So, if you’d like to join me on this planet of Live and Let Live, please make sure you do the first part thoroughly! Go on that vacation you’ve always wanted, or at least start planning it! Spend time with your favourite people in the world. Go to the park, the beach or the bookstore — whatever you enjoy most. Go to your favourite restaurant or listen to your fav band play. Take time out to visit a friend. Leave work early. Live it up!

Let Live

What does it mean “to let live?” It means to accept others as they are and not have any great desire to change them. It’s not about tolerating people who are different — it means celebrating each and every person exactly as they are!

photo from http://eatsleepquilt.blogspot.ca/2011/06/my-mid-morning-walk.htmlHave you ever watched a child play? Didn’t you feel joy or fascination at their freedom, playfulness and exploring spirit? Imagine watching a couple of little children splashing in a kiddie pool or public fountain on a hot summer day. They are having fun and living in the moment, and you can’t help but smile as you see the joy on their faces. That feeling (what you feel while watching them) is pure acceptance. You don’t have any desire to prevent them from splashing, or to make them conform to your way of splashing. You feel happy just watching them do what they do. That’s what it feels like to accept others as they are and to “let live.” You don’t need them to be more like you, to agree with you, or to stop doing something they are doing. You simply accept and love them as they are!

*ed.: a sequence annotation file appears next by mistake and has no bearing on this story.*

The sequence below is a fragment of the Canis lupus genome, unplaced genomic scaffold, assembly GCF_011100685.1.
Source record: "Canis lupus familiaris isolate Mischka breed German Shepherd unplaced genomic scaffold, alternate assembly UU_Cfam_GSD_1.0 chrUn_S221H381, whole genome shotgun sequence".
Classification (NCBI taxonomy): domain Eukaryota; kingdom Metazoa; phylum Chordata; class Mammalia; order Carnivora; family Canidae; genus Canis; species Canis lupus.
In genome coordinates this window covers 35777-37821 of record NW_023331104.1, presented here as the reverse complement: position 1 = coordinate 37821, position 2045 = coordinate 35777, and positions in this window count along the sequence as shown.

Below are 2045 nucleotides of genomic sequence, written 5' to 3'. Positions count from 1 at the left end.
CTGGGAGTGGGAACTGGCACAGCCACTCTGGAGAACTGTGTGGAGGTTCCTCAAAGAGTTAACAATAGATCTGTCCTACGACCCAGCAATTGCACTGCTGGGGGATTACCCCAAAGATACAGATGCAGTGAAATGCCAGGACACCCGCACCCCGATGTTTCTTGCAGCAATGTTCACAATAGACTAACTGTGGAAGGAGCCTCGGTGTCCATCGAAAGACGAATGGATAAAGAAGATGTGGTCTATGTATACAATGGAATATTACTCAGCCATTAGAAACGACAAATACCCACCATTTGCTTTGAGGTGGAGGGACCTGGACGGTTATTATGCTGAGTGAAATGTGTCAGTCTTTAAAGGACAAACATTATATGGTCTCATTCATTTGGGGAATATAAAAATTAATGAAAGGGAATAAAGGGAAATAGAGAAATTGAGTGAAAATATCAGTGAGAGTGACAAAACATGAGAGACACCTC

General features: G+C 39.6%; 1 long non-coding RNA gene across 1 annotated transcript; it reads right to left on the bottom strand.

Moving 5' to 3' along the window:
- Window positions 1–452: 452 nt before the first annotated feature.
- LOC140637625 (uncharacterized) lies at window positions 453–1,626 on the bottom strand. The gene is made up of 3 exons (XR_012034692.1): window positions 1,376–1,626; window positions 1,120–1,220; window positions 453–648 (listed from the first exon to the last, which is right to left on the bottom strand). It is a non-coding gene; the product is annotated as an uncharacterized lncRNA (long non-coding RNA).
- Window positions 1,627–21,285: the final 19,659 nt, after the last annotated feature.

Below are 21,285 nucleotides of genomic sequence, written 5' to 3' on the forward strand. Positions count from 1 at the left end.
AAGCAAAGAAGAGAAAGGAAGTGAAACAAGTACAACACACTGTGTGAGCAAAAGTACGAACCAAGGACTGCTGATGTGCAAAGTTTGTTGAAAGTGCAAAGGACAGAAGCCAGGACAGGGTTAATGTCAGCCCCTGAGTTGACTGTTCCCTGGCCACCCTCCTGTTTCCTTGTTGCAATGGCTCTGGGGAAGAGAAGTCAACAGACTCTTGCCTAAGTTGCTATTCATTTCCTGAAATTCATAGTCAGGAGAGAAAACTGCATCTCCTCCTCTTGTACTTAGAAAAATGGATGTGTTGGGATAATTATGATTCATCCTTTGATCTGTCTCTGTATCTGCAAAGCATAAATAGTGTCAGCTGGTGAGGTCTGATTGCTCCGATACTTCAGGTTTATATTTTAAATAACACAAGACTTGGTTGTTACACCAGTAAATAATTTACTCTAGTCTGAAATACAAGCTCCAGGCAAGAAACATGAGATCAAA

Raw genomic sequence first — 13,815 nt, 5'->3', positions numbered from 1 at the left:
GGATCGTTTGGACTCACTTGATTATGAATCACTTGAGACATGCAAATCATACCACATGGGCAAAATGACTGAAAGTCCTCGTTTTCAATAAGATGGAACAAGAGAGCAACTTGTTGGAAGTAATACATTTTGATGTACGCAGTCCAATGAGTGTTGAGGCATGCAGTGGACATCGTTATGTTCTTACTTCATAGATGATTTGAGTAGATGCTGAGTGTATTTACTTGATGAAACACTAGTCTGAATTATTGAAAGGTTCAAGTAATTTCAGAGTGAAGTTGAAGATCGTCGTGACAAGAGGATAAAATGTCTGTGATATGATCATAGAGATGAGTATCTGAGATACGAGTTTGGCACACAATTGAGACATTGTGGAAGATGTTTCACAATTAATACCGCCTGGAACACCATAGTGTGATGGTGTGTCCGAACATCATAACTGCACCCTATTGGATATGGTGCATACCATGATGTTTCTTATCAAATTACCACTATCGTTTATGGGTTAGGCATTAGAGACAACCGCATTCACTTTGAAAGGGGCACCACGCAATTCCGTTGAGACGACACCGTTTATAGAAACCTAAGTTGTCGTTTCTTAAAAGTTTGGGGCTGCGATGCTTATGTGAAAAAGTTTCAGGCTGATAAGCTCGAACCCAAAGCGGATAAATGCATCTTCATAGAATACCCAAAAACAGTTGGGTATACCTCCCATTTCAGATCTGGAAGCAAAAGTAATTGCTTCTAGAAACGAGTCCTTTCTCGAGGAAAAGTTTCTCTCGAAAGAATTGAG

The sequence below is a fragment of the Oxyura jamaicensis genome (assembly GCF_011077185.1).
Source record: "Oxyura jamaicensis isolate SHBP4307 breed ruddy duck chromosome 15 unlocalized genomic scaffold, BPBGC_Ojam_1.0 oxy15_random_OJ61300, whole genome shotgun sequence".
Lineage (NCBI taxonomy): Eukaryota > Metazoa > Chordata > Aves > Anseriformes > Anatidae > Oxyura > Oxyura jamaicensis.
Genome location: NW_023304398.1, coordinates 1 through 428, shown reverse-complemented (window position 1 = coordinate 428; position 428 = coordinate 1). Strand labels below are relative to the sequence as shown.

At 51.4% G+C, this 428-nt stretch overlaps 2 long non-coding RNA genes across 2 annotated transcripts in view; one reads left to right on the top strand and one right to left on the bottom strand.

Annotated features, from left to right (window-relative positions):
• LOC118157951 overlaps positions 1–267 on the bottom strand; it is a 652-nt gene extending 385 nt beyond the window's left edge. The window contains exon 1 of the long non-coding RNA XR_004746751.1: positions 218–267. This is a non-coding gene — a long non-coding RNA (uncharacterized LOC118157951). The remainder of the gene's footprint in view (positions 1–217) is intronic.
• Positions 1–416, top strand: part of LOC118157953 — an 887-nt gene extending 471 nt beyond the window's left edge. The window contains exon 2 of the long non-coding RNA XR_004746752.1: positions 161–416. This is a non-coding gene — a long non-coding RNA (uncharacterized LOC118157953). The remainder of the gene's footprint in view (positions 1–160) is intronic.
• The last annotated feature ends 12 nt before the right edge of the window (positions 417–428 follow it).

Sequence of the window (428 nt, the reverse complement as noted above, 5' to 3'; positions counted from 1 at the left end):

Another aspect of accepting others relates back to accepting ourselves. If we don’t accept ourselves, we will find it very hard to accept others. The aspects of another that irritate you the most are probably aspects that you are not proud of in yourself. Why not look at yourself like you look at those playing children — in wonder and amazement at your growth and how far you’ve come.

Let me know your experiences with “live and let live.” Is this easy for you? Do you struggle with it? Or do you think it’s not even very important these days?


Cue guitars….

I can’t get no-oo
I can’t get no-oo

If you are feeling dissatisfied with life lately, it could be because you are resisting the natural tendency toward growth. We are growth-oriented beings, but if you are nervous or afraid and backing away from life, even slightly or subconsciously, you may end up with a vague unhappy or unsettled feeling. Reconnect with the abundance of nature and the incredible beauty and power of gradual, sequential growth!

Everything grows, and so do we. Remember this saying:

The only thing constant is change.